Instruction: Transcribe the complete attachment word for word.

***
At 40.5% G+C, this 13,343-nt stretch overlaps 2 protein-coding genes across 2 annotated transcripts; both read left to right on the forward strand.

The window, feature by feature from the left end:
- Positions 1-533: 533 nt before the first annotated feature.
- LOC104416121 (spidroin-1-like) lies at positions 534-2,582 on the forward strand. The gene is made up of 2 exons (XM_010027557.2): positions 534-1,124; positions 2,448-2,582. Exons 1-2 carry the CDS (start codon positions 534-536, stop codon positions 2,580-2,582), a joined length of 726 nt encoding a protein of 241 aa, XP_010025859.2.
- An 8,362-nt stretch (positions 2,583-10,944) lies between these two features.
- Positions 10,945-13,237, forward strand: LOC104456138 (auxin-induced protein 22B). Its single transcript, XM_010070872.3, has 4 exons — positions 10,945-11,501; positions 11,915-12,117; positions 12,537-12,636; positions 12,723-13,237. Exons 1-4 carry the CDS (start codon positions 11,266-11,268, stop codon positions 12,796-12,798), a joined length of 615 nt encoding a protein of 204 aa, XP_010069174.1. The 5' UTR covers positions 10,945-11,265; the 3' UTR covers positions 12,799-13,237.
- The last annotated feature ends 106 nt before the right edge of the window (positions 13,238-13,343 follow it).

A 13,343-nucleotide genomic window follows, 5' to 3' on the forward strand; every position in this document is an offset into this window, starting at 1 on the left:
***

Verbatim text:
At 40.5% G+C, this 13,343-nt stretch overlaps 2 protein-coding genes across 2 annotated transcripts; both read left to right on the forward strand.

The window, feature by feature from the left end:
- Positions 1-533: 533 nt before the first annotated feature.
- LOC104416121 (spidroin-1-like) lies at positions 534-2,582 on the forward strand. The gene is made up of 2 exons (XM_010027557.2): positions 534-1,124; positions 2,448-2,582. Exons 1-2 carry the CDS (start codon positions 534-536, stop codon positions 2,580-2,582), a joined length of 726 nt encoding a protein of 241 aa, XP_010025859.2.
- An 8,362-nt stretch (positions 2,583-10,944) lies between these two features.
- Positions 10,945-13,237, forward strand: LOC104456138 (auxin-induced protein 22B). Its single transcript, XM_010070872.3, has 4 exons — positions 10,945-11,501; positions 11,915-12,117; positions 12,537-12,636; positions 12,723-13,237. Exons 1-4 carry the CDS (start codon positions 11,266-11,268, stop codon positions 12,796-12,798), a joined length of 615 nt encoding a protein of 204 aa, XP_010069174.1. The 5' UTR covers positions 10,945-11,265; the 3' UTR covers positions 12,799-13,237.
- The last annotated feature ends 106 nt before the right edge of the window (positions 13,238-13,343 follow it).

A 13,343-nucleotide genomic window follows, 5' to 3' on the forward strand; every position in this document is an offset into this window, starting at 1 on the left: